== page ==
I know you got a lot of criticism when you got sold to Marvin Kaye, and let go of Ann VanderMeer as editor, but it didn’t come from me. I was open to the idea that you were going to steer the fiction content of your magazine in a direction that harkened back to the older days of weird. More pulp, new pulp, and old pulp – less new weird interstitial strangeness.

Well, okay, I happen to love interstitial strangeness but I am an old-school pulp girl too. Bring on Cthulhu! I thought. I’m the woman that publishes Cthulhurotica after all. I have a subscription to Weird Tales and planned to renew it.

And then you had to defend Saving The Pearls: Revealing Eden as some sort of ironic anti-racist literary monument, when in fact it’s poorly-written fetishization of the black man that reads – seriously – as if it were scifi written by a white plantation owner’s wife in the 1800s, back when you were still warned not to get too close to the black bucks lest they be overcome by your white beauty and ravage you. (Here’s a good review of it)

It’s not just racist, it’s astoundingly, shockingly, absurdly racist. It’s cruel to defend such a book as simply being too complex for detractors to understand. It’s horrid to suggest that we should all read it more carefully, as if the fault lay in ourselves for just not “getting it”.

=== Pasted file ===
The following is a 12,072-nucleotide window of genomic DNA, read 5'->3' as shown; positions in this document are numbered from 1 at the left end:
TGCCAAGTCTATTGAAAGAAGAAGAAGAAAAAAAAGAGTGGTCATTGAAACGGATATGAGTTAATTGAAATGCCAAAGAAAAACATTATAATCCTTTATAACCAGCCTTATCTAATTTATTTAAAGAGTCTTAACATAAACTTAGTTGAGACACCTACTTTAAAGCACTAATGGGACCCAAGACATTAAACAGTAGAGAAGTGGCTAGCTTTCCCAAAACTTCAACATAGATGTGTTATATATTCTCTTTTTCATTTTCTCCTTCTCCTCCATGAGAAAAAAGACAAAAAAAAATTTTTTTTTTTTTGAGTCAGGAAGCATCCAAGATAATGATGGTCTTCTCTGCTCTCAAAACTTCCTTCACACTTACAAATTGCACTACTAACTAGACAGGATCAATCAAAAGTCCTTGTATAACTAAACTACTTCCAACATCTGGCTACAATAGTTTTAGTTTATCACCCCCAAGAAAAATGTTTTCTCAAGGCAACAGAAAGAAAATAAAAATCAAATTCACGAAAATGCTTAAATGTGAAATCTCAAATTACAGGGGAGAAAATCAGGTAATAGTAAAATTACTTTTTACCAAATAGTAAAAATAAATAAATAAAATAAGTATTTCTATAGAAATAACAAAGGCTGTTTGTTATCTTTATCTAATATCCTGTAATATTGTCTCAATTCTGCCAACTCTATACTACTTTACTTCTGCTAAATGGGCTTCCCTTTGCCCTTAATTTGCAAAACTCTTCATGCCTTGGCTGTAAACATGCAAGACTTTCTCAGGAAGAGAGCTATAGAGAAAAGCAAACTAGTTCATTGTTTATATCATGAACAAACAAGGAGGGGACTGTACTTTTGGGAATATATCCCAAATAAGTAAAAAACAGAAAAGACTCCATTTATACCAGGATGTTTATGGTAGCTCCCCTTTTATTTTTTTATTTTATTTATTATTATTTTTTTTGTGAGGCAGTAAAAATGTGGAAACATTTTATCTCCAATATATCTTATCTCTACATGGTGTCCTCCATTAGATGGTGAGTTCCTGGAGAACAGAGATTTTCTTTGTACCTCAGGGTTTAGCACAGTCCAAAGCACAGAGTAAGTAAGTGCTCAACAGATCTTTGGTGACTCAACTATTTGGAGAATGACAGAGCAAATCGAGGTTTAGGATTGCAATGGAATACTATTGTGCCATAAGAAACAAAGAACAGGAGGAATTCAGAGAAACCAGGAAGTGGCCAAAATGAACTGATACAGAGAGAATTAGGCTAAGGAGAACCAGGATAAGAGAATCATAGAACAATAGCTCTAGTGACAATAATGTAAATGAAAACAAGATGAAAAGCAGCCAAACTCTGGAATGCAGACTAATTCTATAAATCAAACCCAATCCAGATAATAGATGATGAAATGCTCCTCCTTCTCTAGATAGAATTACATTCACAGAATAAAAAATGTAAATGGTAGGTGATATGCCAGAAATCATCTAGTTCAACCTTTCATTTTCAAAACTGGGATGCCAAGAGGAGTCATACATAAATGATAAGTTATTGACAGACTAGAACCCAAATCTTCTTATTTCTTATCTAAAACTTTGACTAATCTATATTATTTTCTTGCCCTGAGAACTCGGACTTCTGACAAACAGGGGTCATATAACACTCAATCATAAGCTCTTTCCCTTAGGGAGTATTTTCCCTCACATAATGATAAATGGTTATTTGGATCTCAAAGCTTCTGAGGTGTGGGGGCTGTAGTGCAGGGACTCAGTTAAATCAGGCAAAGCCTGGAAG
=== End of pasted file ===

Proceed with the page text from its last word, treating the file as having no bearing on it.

It’s insulting to people of color, who are portrayed as vile, evil, angry sex objects who all secretly want to love/fuck the pure white woman (except, of course, for the “black bitch” who’s jealous). It’s insulting to white people who date people of color because they happen to be wonderful people, not just an acquisition based on their skin tone. It’s insulting to women who choose their partners for anything other than social standing.

And it’s more than insulting to the teen girls it’s marketed toward. How dare the author try to teach children and young adults that they should want to be any version of any character from this disgusting tale?

Plus it’s bad writing. And, no matter how you analyze it, it’s not weird fiction, that thing you’re supposed to be getting back to.

I hope that she paid you, Weird Tales. I hope she paid you very well, enough to make up for my subscription (which you’ll never get again) and all of the other lost income from readers and advertisers. That’s the beautiful thing about living in a capitalist society, WT: you’re free to say whatever you like, and we’re free to disagree with you by choosing not to give you our money any more.

In closing, fuck you Weird Tales. I’m done.

– Carrie Cuinn

PS. For more, read NK Jemisin’s better post on the subject

What I’ve Been Reading: 2 issues of Weird Tales, and some H.P. LOVECRAFT’S MAGAZINE OF HORROR

I recently subscribed to Weird Tales (and you should too!) and along with my first issue, Summer 2010, I also got two old issues of H.P. Lovecraft’s Magazine of Horror. The Spring 2011 issue arrived in my mailbox a few weeks ago … I was feeling overdue for some seriously weird reading. The magazines include more than fiction, but it’s the fiction I’m concerned with, so I’ve left out the other bits (reviews, interviews, etc). There are 30 stories in this review, so I’ve put them after the jump.